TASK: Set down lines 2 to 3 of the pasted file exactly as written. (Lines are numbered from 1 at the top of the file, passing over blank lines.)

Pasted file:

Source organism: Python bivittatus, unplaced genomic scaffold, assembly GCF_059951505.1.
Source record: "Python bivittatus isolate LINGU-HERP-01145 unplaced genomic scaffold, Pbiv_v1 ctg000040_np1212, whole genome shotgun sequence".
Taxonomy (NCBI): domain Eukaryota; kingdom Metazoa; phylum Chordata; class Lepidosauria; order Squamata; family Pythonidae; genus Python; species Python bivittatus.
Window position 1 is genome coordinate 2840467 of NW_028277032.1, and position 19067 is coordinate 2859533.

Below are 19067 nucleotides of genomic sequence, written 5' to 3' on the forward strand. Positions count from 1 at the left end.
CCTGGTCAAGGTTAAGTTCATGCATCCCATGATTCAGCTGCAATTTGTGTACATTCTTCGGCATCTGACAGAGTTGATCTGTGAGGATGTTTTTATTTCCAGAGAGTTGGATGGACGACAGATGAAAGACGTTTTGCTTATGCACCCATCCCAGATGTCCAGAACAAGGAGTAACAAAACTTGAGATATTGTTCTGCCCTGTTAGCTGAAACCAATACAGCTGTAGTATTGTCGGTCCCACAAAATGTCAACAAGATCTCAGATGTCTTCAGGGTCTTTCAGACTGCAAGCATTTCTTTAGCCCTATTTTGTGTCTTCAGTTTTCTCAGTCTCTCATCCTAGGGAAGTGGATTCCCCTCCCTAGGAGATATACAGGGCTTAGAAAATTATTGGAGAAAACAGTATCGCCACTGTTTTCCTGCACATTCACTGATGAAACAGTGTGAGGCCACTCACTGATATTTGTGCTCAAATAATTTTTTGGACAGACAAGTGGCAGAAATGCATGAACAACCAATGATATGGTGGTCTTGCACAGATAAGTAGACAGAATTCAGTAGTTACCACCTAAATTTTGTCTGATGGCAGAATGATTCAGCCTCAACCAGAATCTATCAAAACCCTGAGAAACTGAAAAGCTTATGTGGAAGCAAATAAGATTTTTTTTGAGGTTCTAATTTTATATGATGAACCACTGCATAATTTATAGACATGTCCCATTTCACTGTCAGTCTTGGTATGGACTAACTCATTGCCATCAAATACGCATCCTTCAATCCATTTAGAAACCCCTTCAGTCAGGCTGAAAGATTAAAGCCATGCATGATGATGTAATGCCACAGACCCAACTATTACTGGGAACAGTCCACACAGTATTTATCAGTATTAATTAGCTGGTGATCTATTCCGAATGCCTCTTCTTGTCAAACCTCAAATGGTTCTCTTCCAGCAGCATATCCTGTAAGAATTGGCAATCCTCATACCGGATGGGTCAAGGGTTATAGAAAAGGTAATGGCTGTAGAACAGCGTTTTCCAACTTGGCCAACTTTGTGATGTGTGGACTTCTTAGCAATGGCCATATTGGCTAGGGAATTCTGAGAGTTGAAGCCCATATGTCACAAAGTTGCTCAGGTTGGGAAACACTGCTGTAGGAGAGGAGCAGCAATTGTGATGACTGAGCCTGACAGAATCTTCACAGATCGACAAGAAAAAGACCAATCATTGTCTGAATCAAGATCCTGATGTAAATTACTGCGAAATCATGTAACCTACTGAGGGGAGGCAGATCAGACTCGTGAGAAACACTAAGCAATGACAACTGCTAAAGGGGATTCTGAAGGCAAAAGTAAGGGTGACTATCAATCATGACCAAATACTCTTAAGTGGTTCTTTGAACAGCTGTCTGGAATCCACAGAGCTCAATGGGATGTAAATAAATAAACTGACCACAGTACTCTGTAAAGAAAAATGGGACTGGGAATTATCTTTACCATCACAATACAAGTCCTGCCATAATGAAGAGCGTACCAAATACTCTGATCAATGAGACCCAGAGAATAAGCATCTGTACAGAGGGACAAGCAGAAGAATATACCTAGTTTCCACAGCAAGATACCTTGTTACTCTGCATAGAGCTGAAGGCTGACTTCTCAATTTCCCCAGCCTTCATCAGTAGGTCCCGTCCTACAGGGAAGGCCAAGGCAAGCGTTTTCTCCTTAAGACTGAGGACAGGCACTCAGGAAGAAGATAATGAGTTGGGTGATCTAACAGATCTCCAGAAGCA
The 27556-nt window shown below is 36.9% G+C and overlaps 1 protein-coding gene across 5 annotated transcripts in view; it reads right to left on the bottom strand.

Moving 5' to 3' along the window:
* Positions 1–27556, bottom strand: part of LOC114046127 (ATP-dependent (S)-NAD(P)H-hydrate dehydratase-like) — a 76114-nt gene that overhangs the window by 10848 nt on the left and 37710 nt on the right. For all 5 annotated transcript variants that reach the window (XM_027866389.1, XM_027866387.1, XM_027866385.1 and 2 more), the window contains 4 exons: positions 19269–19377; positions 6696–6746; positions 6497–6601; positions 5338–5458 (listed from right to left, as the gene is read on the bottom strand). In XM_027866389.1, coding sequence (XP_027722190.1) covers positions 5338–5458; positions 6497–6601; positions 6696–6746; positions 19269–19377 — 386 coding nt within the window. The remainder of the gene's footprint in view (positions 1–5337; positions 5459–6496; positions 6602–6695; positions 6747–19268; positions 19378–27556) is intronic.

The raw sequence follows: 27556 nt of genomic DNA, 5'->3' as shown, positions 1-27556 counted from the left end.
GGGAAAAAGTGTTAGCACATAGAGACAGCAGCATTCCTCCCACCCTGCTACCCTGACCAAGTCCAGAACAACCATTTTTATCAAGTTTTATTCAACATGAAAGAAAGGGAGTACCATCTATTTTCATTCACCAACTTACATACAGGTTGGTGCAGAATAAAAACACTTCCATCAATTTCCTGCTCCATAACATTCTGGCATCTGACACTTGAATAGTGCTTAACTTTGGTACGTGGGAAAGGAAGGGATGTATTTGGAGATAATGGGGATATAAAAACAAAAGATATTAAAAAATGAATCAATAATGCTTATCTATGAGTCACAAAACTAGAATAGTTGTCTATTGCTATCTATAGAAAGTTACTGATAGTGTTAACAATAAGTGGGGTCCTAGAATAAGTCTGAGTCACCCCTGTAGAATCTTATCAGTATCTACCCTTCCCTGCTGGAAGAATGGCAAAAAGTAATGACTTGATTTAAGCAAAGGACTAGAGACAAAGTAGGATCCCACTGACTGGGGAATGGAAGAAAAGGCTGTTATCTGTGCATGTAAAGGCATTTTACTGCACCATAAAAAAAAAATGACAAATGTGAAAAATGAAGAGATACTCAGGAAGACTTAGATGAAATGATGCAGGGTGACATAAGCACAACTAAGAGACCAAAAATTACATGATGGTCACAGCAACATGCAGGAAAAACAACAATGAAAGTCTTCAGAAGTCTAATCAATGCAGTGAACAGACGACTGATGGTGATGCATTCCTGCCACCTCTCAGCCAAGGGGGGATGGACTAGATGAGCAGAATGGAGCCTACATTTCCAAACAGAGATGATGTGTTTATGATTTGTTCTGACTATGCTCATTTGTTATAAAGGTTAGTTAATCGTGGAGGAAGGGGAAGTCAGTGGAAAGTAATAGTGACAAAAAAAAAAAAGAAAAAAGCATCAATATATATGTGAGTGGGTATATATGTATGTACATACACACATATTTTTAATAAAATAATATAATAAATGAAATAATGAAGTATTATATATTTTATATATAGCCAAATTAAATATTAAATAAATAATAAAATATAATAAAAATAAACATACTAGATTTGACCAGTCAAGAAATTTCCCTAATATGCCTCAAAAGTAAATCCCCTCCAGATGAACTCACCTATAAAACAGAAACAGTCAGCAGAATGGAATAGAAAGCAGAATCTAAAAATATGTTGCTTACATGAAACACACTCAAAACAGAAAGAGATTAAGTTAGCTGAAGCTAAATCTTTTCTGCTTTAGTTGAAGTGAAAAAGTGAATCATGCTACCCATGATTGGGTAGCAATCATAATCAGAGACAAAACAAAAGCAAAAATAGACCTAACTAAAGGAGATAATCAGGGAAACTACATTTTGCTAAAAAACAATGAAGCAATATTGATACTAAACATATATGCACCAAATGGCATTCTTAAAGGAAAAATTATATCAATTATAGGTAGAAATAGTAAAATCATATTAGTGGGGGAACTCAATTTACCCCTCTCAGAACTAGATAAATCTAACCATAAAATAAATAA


Source record: "Python bivittatus isolate LINGU-HERP-01145 unplaced genomic scaffold, Pbiv_v1 ctg000040_np1212, whole genome shotgun sequence".
Taxonomy (NCBI): domain Eukaryota; kingdom Metazoa; phylum Chordata; class Lepidosauria; order Squamata; family Pythonidae; genus Python; species Python bivittatus.